Each Cabinet Portfolio service sector should establish an advisory committee comprising a group of Councillors together with representatives of service users and the workers providing the service. Sub-committees could be set up if and when needed.
- For participation by the users and providers of services on each Scrutiny Committee
All Scrutiny Committees are allowed to co-opt members and therefore there should also be representatives of service users and the workers providing the service on at least each of the seven Overview and Scrutiny Committees: Children’s Social Care; Economy and Skills; Health and Social Care; Housing and Neighbourhoods; Learning, Culture and Physical Activity; Resources; and Sustainability and Transport. Again, sub-committees could be set up if needed.
- For issue-based Forums
It should be a basic civic right that the Council facilitates meetings of citizens across the city with common concerns and interests that extend beyond the boundaries of individual Ward Forums. These city-wide issue-based Forums, based on Cabinet Portfolio remits or parts thereof, would enable a vital horizontal connection between all the areas of the city, bringing users, workers, communities and councillors together, creating a rich fabric of shared experiences, knowledge and ideas for improvement and helping to enhance social cohesion. (The Council’s recent launch of a monthly open ‘People for Public Services: Citizen Engagement Forum’ on Adult Social Care sets a positive precedent.)
Representatives from the Forums would then be able to feed their discussions and ideas into the Council advisory committees and the extended Scrutiny committees. Organisational matters such as how often Forums would meet should be left to the Forum participants themselves. There could also be more local Forums as needed.
This Labour Party branch/CLP believes that together these three innovations in participation and co-production would counter the widespread cynicism among citizens, reflected in the low voting turnout, and spread the belief across the city that their views do matter to the Labour Council and they do have a voice in its policy-making process. Of course increasing active citizen involvement is a process over time, but engagement would grow as people and communities gain positive collective experiences of having an influence on Council policies and thus the policies that affect their lives.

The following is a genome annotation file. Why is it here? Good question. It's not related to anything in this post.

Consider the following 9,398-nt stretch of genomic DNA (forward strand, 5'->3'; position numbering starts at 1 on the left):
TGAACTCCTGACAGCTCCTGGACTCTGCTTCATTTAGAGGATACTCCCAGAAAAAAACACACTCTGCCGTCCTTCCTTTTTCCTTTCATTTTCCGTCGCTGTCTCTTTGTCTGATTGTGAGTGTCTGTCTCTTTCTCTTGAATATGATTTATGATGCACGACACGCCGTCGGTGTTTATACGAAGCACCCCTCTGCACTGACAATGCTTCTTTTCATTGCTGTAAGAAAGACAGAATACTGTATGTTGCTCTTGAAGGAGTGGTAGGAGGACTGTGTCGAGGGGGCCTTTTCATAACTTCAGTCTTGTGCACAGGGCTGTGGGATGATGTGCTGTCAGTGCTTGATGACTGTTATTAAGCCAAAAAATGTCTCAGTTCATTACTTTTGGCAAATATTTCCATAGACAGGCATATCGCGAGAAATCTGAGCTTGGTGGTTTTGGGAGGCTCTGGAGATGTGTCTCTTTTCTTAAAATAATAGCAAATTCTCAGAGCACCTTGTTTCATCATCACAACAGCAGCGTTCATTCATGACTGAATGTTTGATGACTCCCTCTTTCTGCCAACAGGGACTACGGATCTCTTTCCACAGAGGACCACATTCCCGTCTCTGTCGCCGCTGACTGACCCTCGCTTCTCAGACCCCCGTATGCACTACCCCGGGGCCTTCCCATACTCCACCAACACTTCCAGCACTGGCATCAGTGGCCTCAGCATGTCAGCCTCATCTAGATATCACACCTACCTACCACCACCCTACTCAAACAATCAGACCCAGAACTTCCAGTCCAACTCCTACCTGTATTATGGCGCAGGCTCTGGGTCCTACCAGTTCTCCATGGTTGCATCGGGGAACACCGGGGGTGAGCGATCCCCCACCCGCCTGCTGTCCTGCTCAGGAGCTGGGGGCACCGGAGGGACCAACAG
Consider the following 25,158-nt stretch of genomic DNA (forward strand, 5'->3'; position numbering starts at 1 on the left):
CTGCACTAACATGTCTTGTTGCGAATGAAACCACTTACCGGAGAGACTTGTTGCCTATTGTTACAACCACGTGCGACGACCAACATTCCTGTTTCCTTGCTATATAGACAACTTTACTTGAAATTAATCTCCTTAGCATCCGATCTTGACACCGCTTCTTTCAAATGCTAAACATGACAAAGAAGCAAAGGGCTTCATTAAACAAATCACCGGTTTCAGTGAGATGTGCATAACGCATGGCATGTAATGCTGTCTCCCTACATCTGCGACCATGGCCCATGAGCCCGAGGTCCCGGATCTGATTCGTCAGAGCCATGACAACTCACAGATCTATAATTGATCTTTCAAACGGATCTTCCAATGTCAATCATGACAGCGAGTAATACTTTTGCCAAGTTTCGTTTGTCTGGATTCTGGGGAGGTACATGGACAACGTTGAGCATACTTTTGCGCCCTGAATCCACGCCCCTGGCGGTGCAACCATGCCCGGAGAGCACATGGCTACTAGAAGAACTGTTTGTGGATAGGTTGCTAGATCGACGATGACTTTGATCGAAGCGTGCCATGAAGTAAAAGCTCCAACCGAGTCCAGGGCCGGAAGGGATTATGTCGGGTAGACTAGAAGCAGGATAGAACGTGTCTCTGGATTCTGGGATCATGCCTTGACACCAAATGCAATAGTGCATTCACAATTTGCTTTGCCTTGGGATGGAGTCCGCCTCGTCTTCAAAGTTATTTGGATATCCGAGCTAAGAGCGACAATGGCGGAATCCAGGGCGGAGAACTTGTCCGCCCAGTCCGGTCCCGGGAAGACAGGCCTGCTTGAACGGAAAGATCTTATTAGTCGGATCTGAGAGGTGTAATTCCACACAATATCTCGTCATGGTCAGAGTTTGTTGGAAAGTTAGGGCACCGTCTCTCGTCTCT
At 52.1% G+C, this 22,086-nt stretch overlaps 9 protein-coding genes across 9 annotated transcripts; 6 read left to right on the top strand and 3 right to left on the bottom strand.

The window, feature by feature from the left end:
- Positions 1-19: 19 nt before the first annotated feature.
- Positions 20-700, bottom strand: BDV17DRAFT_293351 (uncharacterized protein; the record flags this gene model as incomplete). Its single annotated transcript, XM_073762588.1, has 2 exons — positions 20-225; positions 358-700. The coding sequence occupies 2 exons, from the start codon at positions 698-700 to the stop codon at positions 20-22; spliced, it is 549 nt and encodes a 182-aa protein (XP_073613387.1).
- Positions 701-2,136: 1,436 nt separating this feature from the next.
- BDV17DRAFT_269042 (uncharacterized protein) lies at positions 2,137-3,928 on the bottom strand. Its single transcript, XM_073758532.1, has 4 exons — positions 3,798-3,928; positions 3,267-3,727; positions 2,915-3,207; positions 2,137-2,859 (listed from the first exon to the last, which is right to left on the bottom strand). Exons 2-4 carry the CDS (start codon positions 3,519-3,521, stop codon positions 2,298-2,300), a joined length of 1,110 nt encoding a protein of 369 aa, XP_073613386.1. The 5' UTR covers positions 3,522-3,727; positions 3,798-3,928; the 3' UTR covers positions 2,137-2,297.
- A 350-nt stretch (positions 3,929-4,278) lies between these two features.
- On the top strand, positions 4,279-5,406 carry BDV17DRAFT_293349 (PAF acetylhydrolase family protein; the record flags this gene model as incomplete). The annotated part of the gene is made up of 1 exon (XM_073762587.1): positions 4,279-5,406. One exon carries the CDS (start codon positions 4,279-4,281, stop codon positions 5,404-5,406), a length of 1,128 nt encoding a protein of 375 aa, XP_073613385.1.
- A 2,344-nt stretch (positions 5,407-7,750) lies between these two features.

- The way forward: an independent review of the governance and organisational capabilities of Birmingham City Council https://assets.publishing.service.gov.uk/government/uploads/system/uploads/attachment_data/file/384732/The_way_forward_-_an_independent_review_of_the_governance_and_organisational_capabilities_of_Birmingham_City_Council.pdf
- People Power. https://locality.org.uk/wp-content/uploads/2018/03/LOCALITY-LOCALISM-REPORT-1.pdf
- We’re all in this together: harnessing user and community co-production of public outcomes. https://www.birmingham.ac.uk/Documents/college-social-sciences/government-society/inlogov/publications/2013/chapter-4-bovaird-loeffler.pdf
- What do we mean by co-production? https://www.birmingham.gov.uk/downloads/file/11841/definition_coproduction
- See Jane Wills, Locating Localism, 2016.
- Working Together in Birmingham’s Neighbourhoods https://www.birmingham.gov.uk/downloads/file/11839/working_together_in_birminghams_neighbourhoods_white_paper
- Co-production in social care: What it is and how to do it, Social Care Institute for Excellence, 2013. Practice example: Birmingham City Council’s Adults and Communities Directorate, pp49-53. https://www.ndti.org.uk/uploads/files/Coproduction_Guide51Fin.pdf
- Adult Social Care Draft Day Opportunities Strategy https://www.birminghambeheard.org.uk/people-1/adult-social-care-draft-day-opportunities-strategy/supporting_documents/Proposed%20Strategy%20for%20Day%20Opportunities%20010419.pdf
- Neighbourhood Network Schemes https://www.ageingbetterinbirmingham.co.uk/neighbourhood-networking-schemes
- See the Birmingham Live report at https://www.birminghammail.co.uk/news/midlands-news/five-risky-birmingham-projects-could-16032284
- On Day One: Labour in local government’s priorities for the next Labour Government. How a Jeremy Corbyn-led administration could work with local government to deliver for the many, not the few. https://www.local.gov.uk/sites/default/files/documents/On%20Day%20One%20SR%20190318.pdf
- Democratic Public Ownership. https://labour.org.uk/wp-content/uploads/2018/09/Democratic-public-ownership-consulation.pdf
- See for example https://decidim.org/